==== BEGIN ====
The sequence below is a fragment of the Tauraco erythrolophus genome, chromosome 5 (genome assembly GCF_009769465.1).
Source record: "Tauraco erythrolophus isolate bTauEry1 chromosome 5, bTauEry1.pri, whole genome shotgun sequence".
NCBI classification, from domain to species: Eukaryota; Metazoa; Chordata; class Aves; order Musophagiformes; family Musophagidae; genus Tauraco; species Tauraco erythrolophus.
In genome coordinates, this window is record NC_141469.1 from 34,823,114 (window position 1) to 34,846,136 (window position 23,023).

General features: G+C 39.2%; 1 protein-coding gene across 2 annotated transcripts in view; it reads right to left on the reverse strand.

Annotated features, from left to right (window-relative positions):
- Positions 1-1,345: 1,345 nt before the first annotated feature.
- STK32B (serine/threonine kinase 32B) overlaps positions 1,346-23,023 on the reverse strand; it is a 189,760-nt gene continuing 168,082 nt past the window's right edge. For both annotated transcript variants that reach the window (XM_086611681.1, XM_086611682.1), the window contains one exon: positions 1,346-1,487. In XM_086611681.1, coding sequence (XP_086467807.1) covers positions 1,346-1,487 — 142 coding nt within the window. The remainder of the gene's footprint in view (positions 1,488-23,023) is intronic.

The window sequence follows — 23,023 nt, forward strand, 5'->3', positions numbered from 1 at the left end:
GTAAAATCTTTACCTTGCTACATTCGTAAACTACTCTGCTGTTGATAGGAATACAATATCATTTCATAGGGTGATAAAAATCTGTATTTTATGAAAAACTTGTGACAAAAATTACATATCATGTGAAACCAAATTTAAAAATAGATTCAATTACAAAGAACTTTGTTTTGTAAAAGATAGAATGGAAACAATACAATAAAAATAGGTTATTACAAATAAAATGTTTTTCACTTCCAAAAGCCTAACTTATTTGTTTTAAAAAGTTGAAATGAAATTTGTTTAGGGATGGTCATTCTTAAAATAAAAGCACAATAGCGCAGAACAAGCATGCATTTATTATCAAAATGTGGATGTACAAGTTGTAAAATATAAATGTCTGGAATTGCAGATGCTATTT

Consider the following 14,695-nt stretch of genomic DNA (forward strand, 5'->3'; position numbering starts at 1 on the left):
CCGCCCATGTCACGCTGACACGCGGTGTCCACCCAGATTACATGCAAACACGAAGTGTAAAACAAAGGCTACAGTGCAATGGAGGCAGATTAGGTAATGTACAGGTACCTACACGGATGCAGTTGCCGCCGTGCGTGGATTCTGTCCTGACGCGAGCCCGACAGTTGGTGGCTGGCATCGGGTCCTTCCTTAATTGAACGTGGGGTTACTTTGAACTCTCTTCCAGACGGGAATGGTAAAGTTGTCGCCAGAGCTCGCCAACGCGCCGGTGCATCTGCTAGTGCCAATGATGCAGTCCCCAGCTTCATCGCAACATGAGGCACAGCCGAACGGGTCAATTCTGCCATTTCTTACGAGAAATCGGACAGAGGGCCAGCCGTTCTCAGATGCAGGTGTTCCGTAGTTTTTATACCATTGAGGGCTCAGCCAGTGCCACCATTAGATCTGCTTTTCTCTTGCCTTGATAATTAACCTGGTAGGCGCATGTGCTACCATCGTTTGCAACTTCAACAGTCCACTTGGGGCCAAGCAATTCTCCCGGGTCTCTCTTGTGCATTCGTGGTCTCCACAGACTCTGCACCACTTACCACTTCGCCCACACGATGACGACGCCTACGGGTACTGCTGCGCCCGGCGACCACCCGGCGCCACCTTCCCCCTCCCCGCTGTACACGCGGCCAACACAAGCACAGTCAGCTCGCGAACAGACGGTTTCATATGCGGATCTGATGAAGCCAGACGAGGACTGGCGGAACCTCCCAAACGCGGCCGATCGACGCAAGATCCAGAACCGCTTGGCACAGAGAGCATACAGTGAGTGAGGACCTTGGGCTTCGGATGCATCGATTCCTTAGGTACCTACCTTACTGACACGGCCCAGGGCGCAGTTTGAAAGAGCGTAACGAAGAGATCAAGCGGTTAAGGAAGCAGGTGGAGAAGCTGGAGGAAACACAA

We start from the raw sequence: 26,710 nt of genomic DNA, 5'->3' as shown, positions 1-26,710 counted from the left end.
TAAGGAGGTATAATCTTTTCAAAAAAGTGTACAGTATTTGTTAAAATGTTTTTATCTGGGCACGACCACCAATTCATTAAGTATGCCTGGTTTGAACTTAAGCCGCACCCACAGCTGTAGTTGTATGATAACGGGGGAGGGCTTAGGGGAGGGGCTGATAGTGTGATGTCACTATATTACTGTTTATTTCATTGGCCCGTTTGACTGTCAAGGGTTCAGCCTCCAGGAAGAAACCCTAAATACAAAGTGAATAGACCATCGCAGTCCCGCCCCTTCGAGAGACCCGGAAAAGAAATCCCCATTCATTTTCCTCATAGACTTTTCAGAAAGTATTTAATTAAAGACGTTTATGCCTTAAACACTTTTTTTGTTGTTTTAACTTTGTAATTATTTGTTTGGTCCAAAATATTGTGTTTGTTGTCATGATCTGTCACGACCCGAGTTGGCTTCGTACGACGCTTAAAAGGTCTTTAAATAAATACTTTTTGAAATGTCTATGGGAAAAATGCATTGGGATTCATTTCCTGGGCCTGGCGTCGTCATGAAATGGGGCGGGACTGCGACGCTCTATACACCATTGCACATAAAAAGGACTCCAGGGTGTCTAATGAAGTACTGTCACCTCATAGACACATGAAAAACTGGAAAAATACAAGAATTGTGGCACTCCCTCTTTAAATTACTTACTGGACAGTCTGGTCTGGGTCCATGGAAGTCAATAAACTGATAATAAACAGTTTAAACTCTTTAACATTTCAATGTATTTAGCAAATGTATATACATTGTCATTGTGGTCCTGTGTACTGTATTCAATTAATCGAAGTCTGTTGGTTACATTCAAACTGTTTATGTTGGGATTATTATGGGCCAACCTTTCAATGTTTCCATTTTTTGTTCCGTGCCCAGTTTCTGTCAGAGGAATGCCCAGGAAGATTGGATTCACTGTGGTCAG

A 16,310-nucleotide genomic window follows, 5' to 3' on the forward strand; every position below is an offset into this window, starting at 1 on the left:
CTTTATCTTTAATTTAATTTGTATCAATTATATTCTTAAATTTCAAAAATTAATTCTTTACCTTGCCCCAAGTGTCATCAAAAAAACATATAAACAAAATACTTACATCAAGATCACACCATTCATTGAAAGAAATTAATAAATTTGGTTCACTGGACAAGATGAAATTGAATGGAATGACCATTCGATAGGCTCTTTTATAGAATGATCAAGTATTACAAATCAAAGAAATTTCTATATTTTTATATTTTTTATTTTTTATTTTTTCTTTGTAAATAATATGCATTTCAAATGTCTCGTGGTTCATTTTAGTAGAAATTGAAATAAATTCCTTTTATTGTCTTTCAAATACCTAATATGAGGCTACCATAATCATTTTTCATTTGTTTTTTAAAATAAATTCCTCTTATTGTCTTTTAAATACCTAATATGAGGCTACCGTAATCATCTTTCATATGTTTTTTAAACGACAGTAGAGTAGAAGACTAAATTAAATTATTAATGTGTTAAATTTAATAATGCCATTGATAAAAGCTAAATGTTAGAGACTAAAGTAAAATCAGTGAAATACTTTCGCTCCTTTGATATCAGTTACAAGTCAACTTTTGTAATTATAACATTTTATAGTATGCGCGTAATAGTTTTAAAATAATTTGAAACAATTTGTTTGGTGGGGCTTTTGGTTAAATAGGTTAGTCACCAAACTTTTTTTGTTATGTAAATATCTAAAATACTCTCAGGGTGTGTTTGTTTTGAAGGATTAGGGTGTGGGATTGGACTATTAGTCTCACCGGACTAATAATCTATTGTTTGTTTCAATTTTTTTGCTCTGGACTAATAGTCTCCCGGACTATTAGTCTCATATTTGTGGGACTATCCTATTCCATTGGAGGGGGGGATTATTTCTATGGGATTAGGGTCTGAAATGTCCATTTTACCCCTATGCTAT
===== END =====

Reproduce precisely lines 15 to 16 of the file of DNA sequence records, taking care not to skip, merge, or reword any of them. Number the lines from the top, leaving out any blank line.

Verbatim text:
A 16,310-nucleotide genomic window follows, 5' to 3' on the forward strand; every position below is an offset into this window, starting at 1 on the left:
CTTTATCTTTAATTTAATTTGTATCAATTATATTCTTAAATTTCAAAAATTAATTCTTTACCTTGCCCCAAGTGTCATCAAAAAAACATATAAACAAAATACTTACATCAAGATCACACCATTCATTGAAAGAAATTAATAAATTTGGTTCACTGGACAAGATGAAATTGAATGGAATGACCATTCGATAGGCTCTTTTATAGAATGATCAAGTATTACAAATCAAAGAAATTTCTATATTTTTATATTTTTTATTTTTTATTTTTTCTTTGTAAATAATATGCATTTCAAATGTCTCGTGGTTCATTTTAGTAGAAATTGAAATAAATTCCTTTTATTGTCTTTCAAATACCTAATATGAGGCTACCATAATCATTTTTCATTTGTTTTTTAAAATAAATTCCTCTTATTGTCTTTTAAATACCTAATATGAGGCTACCGTAATCATCTTTCATATGTTTTTTAAACGACAGTAGAGTAGAAGACTAAATTAAATTATTAATGTGTTAAATTTAATAATGCCATTGATAAAAGCTAAATGTTAGAGACTAAAGTAAAATCAGTGAAATACTTTCGCTCCTTTGATATCAGTTACAAGTCAACTTTTGTAATTATAACATTTTATAGTATGCGCGTAATAGTTTTAAAATAATTTGAAACAATTTGTTTGGTGGGGCTTTTGGTTAAATAGGTTAGTCACCAAACTTTTTTTGTTATGTAAATATCTAAAATACTCTCAGGGTGTGTTTGTTTTGAAGGATTAGGGTGTGGGATTGGACTATTAGTCTCACCGGACTAATAATCTATTGTTTGTTTCAATTTTTTTGCTCTGGACTAATAGTCTCCCGGACTATTAGTCTCATATTTGTGGGACTATCCTATTCCATTGGAGGGGGGGATTATTTCTATGGGATTAGGGTCTGAAATGTCCATTTTACCCCTATGCTAT